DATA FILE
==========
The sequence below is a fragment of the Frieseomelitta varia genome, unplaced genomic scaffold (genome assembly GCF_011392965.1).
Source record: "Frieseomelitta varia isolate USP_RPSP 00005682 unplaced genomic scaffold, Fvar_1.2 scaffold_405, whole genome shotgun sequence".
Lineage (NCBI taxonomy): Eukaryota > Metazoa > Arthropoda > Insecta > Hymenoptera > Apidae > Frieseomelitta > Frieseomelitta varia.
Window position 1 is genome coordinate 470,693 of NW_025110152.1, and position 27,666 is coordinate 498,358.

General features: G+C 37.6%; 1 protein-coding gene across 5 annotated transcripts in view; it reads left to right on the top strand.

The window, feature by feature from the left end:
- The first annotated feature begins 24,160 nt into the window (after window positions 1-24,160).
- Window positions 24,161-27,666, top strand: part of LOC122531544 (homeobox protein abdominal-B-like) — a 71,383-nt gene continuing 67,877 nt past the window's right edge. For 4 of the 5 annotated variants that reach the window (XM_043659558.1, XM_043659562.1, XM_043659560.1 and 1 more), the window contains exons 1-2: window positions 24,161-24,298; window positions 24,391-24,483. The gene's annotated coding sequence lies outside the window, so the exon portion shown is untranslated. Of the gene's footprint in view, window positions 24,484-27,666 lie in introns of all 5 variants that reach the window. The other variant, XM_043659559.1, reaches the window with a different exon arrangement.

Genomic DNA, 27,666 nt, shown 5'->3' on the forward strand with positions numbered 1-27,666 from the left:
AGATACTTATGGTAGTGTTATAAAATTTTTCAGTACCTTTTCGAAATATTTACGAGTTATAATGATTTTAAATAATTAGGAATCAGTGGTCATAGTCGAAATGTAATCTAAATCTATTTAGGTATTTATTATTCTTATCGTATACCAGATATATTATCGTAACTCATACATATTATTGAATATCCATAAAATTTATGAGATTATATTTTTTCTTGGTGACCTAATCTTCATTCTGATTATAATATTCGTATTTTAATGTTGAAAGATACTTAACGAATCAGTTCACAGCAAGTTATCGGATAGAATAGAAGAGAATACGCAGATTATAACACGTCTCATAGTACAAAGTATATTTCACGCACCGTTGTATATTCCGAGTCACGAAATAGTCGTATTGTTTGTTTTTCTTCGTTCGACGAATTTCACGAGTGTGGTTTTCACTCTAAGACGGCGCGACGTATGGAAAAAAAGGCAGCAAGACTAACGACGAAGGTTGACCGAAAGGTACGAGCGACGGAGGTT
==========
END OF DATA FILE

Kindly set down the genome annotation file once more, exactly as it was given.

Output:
The sequence below is a fragment of the Frieseomelitta varia genome, unplaced genomic scaffold (genome assembly GCF_011392965.1).
Source record: "Frieseomelitta varia isolate USP_RPSP 00005682 unplaced genomic scaffold, Fvar_1.2 scaffold_405, whole genome shotgun sequence".
Lineage (NCBI taxonomy): Eukaryota > Metazoa > Arthropoda > Insecta > Hymenoptera > Apidae > Frieseomelitta > Frieseomelitta varia.
Window position 1 is genome coordinate 470,693 of NW_025110152.1, and position 27,666 is coordinate 498,358.

General features: G+C 37.6%; 1 protein-coding gene across 5 annotated transcripts in view; it reads left to right on the top strand.

The window, feature by feature from the left end:
- The first annotated feature begins 24,160 nt into the window (after window positions 1-24,160).
- Window positions 24,161-27,666, top strand: part of LOC122531544 (homeobox protein abdominal-B-like) — a 71,383-nt gene continuing 67,877 nt past the window's right edge. For 4 of the 5 annotated variants that reach the window (XM_043659558.1, XM_043659562.1, XM_043659560.1 and 1 more), the window contains exons 1-2: window positions 24,161-24,298; window positions 24,391-24,483. The gene's annotated coding sequence lies outside the window, so the exon portion shown is untranslated. Of the gene's footprint in view, window positions 24,484-27,666 lie in introns of all 5 variants that reach the window. The other variant, XM_043659559.1, reaches the window with a different exon arrangement.

Genomic DNA, 27,666 nt, shown 5'->3' on the forward strand with positions numbered 1-27,666 from the left:
AGATACTTATGGTAGTGTTATAAAATTTTTCAGTACCTTTTCGAAATATTTACGAGTTATAATGATTTTAAATAATTAGGAATCAGTGGTCATAGTCGAAATGTAATCTAAATCTATTTAGGTATTTATTATTCTTATCGTATACCAGATATATTATCGTAACTCATACATATTATTGAATATCCATAAAATTTATGAGATTATATTTTTTCTTGGTGACCTAATCTTCATTCTGATTATAATATTCGTATTTTAATGTTGAAAGATACTTAACGAATCAGTTCACAGCAAGTTATCGGATAGAATAGAAGAGAATACGCAGATTATAACACGTCTCATAGTACAAAGTATATTTCACGCACCGTTGTATATTCCGAGTCACGAAATAGTCGTATTGTTTGTTTTTCTTCGTTCGACGAATTTCACGAGTGTGGTTTTCACTCTAAGACGGCGCGACGTATGGAAAAAAAGGCAGCAAGACTAACGACGAAGGTTGACCGAAAGGTACGAGCGACGGAGGTT